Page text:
9 And David says: “Let their table become a snare and a trap, A stumbling block and a recompense to them.
Paul took verses nine and ten from Psalm 69:22-23. Psalm 69 is a Messianic psalm.
9 And David says:
Continuing to quote Scripture, Paul further documented his point about the negative attitude of those who reject the grace principle. He referenced verses nine and ten to Psalm 35:8 and 38:4.
Paul’s second quotation comes from the Greek Old Testament (LXX), from Psalm 69:22-23. This psalm predicted that what should have been the source of blessing to Israel would become a stumbling block for them. Psalm 69 is quoted a number of times in the New Testament. Another verse in Romans relates this psalm to Jesus the Messiah:
Ro 15: 3 For even Christ did not please Himself; but as it is written, “The reproaches of those who reproached You fell on Me.”
In Psalm 69 David was under attack from venomous enemies. He asked God to turn their strategies against them. The purpose in quoting Psalm 69 was to reinforce the idea that the hardening of verse seven was deserved. David in Psalm 69 prayed that three curses would fall upon his enemies.
“Let their table [feast] become a snare [make fast] and a trap,
This quotation is from an imprecation psalm against Israel’s opponents. Paul took these curses and pointed them toward the Israel of his day. What was true of Gentiles was now true of Israel.
The word “table” refers to Jewish feasts. Celebration at their feasts became part of the problem of their negative volition toward grace. Their self-righteous religious celebrations boomeranged on them.
A “snare” is literally something that makes fast. A snare catches small animals. This word was used of a ship’s anchor. Negative volition became an anchor to their soul.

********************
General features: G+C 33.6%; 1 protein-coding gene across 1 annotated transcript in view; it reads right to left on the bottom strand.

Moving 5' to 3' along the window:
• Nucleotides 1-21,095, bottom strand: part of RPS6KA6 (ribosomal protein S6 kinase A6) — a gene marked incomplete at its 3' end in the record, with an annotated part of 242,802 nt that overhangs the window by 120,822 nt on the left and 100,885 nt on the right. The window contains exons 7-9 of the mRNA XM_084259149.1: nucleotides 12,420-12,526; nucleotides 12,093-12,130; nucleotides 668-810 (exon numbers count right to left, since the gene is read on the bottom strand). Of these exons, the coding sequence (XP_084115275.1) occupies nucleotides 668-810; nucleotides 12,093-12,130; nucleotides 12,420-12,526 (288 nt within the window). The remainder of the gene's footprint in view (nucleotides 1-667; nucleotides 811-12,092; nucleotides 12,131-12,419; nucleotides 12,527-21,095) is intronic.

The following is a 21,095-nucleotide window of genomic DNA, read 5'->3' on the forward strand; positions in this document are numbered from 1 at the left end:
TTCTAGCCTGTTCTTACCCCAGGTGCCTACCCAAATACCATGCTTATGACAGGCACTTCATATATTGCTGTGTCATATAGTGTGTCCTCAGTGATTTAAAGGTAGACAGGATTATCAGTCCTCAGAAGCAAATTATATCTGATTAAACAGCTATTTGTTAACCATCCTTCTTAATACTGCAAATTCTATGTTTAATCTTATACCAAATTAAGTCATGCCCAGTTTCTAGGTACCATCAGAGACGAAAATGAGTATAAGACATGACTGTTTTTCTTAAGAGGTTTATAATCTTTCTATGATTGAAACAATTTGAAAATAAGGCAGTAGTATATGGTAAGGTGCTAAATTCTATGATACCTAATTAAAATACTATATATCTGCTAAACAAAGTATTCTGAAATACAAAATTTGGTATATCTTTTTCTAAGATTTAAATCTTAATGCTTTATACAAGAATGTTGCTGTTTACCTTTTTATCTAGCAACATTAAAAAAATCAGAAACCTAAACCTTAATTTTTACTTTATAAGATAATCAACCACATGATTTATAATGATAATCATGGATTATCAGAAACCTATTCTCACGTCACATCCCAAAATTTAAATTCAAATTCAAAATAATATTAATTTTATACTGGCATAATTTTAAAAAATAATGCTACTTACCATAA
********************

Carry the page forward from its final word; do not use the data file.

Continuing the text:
A “trap” was used for hunting. A trap catches larger animals. God would hunt them down for their negative decision toward His grace.
A stumbling block
The Messiah Christ had become a stumbling block to the majority of Israelites. Literally a stumbling block is a mechanism with a trigger that traps an animal. The negative volition of Israel created a vacuum that sucked in the religion of self-righteousness.
and a recompense [just retribution] to them.
The word “recompense” carries the idea of retribution, to repay. Israel’s rejection of God’s truth became a burden. Further to their own hardening, God judicially acted upon their stubborn and hardened hearts. He confirmed their own rejection. They were “vessels fitted to destruction” (9:22).
People who reject truth are not hopeless victims of circumstance. The reason for God’s payback is their own defiant will. Rebelliousness will bring a sentence of God’s judgment on them.
Rejection of truth is a culpable act.
Christians often react negatively to the idea that God will recompense those who reject Him. The biblical view is that we embrace what God countersigns. He knows all the conditions and circumstances whereby people reject the truth. Our responsibility is to recognize how evil, in God’s eyes, is a negative attitude toward grace. It is God’s right to know what is in the heart of man.
People harden themselves, and then God performs the additional act of hardening them further. Rejection of God’s truth is a serious matter. This is a judicial result of negative volition. Whenever people reject the gospel message, they enter into a further stage of rebellion. This rebellion might not be permanent, however. It might not prevent them from making a decision later; it is not irreversible.